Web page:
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Three US Marines shot dead on military base in Afghanistan

An Afghan worker on a military base has allegedly killed three U.S. Marines in Helmand Province. NBC's Brian Williams reports.

Updated at 9:25 a.m. ET: KABUL, Afghanistan -- Three U.S. Marines were shot dead by an Afghan worker on a military base in southern Afghanistan, an Afghan official told NBC News, raising to six the number of American service members who died in rogue attacks in the country in 24 hours.

The shooting took place on Friday night in the Garmsir district of Helmand province, not far from where three U.S. Marines were killed by an Afghan gunman earlier in the day, Dawood Ahmadi, spokesman for the Helmand province governor, told NBC News' Atia Abawi on Saturday.


In the earlier incident, an Afghan police commander opened fire on the U.S. service members after inviting them to a meeting to discuss security, according to Reuters. Another service member was injured in that attack.

Three US special ops troops killed, Afghan officials say

"Let me clearly say that those two incidents clearly do not reflect the overall situation here in Afghanistan," chief ISAF spokesman Brigadier-General Gunter Katz told journalists on Saturday.

Reuters reported that the Marines killed in the latest attack were shot dead by a base employee who turned his gun on them. Military sources said the man had not been wearing a uniform and it was unclear how he got hold of the weapon.

Three Marines were killed instantly, and the fourth was seriously wounded but the gunman escaped. NBC's Jim Miklaszewski reports.

"We are still investigating the incident to find out about the shooter and who he actually is -- whether an Afghan soldier or a civilian," Ahmadi, the Helmand governor's spokesman, told NBC News.

In a statement, ISAF said the gunman had been detained.

On Saturday, Afghanistan's President Hamid Karzai condemned the killings of all six U.S. Marines in the two incidents, calling the perpetrators of the attacks "terrorists." He added that the country's enemies did not want "a secure Afghanistan with a stable army."

Bloody week
Green on blue shootings, in which Afghan police or soldiers turn their guns on their Western colleagues, have seriously eroded trust between the allies as NATO combat soldiers prepare to hand over to Afghan forces by 2014, after which most foreign forces will leave the country.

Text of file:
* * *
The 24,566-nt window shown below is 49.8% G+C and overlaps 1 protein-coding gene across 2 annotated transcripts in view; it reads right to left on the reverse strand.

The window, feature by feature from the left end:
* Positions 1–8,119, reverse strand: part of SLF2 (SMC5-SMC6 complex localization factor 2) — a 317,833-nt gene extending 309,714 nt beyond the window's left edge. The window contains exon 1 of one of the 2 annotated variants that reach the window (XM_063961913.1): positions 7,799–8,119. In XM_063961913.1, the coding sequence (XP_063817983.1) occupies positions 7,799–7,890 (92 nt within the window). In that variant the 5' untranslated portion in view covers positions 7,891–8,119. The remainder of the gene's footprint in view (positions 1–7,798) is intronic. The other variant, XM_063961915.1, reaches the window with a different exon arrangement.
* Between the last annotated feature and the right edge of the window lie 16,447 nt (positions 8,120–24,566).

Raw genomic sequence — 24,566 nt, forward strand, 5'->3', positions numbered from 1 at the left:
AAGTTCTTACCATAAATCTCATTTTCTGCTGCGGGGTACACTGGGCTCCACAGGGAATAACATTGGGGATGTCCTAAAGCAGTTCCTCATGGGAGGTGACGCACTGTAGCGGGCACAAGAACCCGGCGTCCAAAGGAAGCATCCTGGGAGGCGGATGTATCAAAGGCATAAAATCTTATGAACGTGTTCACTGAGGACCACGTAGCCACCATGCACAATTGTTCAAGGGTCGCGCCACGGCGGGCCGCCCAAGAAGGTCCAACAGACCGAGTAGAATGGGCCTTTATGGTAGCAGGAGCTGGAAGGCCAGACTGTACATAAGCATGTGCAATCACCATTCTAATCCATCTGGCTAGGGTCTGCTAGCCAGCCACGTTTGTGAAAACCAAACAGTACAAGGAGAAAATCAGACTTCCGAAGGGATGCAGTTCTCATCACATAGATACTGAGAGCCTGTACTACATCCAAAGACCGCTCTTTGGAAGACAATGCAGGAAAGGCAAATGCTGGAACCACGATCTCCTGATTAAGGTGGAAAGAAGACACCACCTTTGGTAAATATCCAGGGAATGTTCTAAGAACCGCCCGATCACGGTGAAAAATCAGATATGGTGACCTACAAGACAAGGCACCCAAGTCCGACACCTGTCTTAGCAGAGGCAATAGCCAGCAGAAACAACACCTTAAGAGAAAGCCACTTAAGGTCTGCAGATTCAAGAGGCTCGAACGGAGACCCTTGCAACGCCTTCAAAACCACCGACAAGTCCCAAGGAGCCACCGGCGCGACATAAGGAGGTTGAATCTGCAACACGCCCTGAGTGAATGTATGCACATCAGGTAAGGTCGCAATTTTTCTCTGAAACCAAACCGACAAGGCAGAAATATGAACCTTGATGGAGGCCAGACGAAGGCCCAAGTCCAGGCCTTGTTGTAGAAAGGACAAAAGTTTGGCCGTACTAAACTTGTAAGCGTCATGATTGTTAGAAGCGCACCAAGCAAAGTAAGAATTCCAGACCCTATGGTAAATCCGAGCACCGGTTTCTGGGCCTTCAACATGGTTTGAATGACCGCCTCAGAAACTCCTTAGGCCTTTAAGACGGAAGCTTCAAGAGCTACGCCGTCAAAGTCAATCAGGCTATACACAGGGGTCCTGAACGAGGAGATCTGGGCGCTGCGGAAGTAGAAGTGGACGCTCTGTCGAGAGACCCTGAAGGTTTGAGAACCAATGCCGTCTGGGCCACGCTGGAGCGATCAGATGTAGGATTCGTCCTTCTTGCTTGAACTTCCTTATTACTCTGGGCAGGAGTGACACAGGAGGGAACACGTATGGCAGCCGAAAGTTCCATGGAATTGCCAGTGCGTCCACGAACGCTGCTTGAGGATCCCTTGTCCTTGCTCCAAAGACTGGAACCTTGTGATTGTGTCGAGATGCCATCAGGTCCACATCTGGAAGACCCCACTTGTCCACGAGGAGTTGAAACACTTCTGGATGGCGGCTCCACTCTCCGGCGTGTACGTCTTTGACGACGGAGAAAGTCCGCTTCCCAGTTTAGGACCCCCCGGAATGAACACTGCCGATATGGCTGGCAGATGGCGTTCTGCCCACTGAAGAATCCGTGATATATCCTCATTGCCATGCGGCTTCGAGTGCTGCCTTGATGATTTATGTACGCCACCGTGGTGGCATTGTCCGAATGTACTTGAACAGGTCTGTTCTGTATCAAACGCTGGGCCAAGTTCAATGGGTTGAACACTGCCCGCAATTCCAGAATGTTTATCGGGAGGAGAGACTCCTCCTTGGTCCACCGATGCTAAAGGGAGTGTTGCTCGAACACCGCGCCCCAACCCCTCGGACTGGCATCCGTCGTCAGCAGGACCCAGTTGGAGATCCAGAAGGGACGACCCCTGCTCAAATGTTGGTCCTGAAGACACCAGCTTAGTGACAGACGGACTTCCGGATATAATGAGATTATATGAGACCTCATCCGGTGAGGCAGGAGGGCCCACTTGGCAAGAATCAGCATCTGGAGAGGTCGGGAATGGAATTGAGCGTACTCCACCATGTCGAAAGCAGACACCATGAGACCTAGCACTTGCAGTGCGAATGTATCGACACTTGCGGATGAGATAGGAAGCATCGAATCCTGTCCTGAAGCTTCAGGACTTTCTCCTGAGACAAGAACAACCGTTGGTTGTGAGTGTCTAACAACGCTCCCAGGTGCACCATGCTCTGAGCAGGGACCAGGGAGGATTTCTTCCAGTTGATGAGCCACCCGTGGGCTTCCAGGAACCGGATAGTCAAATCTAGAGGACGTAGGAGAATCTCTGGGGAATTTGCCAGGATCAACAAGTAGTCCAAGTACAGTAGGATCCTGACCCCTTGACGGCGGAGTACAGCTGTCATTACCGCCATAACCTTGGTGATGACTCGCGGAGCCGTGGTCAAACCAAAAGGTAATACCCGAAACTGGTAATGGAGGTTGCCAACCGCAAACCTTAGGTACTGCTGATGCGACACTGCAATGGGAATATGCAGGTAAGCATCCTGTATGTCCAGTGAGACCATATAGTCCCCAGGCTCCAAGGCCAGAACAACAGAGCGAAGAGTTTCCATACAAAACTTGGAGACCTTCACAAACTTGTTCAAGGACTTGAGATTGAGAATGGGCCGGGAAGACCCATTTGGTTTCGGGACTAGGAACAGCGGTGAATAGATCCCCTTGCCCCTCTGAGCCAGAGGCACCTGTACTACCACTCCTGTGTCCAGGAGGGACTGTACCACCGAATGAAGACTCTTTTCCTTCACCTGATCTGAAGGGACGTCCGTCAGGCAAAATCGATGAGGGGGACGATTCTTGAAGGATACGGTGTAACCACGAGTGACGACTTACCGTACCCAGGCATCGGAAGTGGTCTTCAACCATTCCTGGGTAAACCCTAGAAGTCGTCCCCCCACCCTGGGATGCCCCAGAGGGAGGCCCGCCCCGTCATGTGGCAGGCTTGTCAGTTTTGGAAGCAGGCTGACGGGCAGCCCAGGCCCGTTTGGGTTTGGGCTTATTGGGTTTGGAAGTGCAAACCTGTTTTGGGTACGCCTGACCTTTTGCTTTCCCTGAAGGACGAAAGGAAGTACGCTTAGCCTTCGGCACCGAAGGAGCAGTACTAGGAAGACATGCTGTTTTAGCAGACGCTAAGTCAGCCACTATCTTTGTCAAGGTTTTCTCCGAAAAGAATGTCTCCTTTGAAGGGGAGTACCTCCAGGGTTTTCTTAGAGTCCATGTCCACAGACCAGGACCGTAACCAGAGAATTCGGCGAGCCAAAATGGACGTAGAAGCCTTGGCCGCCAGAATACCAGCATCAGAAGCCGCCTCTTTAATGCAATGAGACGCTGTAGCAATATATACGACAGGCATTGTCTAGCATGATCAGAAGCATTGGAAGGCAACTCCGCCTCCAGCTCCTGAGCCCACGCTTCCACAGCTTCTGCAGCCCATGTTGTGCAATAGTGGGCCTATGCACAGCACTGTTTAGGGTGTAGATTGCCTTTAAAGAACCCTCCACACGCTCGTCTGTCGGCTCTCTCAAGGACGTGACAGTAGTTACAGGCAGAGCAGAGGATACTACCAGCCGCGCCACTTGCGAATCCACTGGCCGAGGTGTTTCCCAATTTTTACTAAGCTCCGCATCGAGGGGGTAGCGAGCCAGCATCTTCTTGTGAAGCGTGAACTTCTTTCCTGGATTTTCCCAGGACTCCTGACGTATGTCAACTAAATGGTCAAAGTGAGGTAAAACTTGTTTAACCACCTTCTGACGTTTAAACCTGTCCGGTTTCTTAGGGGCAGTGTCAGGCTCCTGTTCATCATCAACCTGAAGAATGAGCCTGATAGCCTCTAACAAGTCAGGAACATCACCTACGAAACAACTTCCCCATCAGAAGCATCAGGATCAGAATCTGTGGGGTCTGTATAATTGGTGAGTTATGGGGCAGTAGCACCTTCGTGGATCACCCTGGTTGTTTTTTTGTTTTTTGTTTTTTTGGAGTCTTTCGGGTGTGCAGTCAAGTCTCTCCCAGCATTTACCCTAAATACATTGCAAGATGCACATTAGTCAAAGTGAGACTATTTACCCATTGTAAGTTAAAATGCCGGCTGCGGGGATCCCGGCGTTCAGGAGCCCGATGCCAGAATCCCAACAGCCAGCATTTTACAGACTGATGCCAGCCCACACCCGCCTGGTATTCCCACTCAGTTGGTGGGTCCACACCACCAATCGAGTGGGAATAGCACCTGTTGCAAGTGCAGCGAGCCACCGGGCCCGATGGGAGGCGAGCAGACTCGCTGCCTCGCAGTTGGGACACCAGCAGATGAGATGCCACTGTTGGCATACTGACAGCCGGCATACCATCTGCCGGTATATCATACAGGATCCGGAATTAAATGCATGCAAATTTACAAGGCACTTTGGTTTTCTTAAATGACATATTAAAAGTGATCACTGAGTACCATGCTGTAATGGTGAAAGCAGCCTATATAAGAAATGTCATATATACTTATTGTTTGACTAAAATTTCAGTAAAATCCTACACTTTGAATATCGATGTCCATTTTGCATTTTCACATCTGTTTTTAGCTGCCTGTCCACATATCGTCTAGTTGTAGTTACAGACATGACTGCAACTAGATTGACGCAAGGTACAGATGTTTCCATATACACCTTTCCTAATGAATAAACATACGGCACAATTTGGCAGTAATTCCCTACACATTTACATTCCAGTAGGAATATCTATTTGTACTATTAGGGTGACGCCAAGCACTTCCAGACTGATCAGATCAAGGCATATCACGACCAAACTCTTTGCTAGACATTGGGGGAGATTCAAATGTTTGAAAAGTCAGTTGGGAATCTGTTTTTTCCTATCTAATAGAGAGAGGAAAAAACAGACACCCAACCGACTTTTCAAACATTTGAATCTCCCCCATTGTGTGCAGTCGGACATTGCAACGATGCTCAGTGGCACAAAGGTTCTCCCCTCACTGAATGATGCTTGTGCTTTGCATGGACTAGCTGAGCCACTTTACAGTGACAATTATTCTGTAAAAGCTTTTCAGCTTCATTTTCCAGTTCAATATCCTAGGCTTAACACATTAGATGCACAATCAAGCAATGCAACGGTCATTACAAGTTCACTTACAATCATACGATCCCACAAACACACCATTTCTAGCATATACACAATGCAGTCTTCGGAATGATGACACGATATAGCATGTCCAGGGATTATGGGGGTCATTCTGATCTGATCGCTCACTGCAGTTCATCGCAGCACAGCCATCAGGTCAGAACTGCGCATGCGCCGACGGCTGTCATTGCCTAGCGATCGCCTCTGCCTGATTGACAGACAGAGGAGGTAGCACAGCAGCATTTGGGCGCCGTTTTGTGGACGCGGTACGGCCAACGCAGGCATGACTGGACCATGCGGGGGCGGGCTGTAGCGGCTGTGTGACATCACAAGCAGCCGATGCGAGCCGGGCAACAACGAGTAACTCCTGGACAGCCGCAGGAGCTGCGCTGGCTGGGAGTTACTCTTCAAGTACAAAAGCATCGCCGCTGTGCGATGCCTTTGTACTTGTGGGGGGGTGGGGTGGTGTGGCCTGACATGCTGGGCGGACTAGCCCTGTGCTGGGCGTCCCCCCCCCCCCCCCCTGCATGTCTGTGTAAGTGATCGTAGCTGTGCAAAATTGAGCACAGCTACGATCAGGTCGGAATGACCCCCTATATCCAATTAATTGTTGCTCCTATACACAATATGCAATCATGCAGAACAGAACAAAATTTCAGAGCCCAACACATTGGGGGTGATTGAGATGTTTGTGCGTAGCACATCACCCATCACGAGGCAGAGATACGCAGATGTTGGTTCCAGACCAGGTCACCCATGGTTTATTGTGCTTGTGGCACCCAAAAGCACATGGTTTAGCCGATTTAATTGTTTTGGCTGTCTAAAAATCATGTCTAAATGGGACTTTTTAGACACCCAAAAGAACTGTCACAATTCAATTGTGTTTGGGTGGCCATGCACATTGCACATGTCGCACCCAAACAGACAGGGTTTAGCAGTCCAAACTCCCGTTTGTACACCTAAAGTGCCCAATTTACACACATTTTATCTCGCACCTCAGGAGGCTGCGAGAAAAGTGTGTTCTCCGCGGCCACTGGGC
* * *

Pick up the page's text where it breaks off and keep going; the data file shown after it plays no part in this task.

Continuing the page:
The NATO force says there have been 26 such attacks on foreign troops since January in which 34 people have been killed. Last year, there were 21 attacks in which 35 people were killed.

But a coalition spokesman said the killings by the Afghan worker would not be included in that tally as it did not involve a member of the Afghan security forces.

However Katz said the incidents were relatively isolated and were not hurting morale or cooperation between foreign forces and the 350,000-strong Afghan Security Forces.  

"We have almost 500,000 police and soldiers working together, side by side, enhancing their trust and enhancing their cooperation in order together to fight for a better future for this country," he said. 

Still, it was a bloody week for NATO forces in Afghanistan. Earlier on Friday, the Pentagon confirmed that three U.S. service members -- including a senior Army leader -- and an American aid worker were killed Wednesday by a suicide bomber in Kunar province.

Ahmad Jamshid / AP

More than ten years after the beginning of the war, Afghanistan faces external pressure to reform as well as ongoing internal conflicts.

The victims included Command Sgt. Maj. Kevin J. Griffin, the most senior enlisted soldier for the 4th Brigade Combat Team, 4th Infantry Division. Griffin, 45, of Riverton, Wyo., was a Bronze Star recipient who first enlisted in the Army in 1988.

Maj. Thomas E. Kennedy, 35, of West Point, N.Y., and Air Force Maj. Walter D. Gray, 38, of Conyers, Ga., were also killed. USAID foreign service officer Ragaei Abdelfattah was identified as the other victim.

On Tuesday, two gunmen wearing Afghan army uniforms killed a U.S. soldier and wounded two others in Paktia province in the east.

Violence in Afghanistan is at its fiercest since U.S.-led Afghan troops overthrew the Taliban government in 2001. Insurgents have extended their reach from traditional strongholds in southern and eastern areas to parts of the country once considered safe.

This is a breaking news story. Check again for more updates.

NBC News' Atia Abawi, Fazl Ahad and Reuters contributed to this report.

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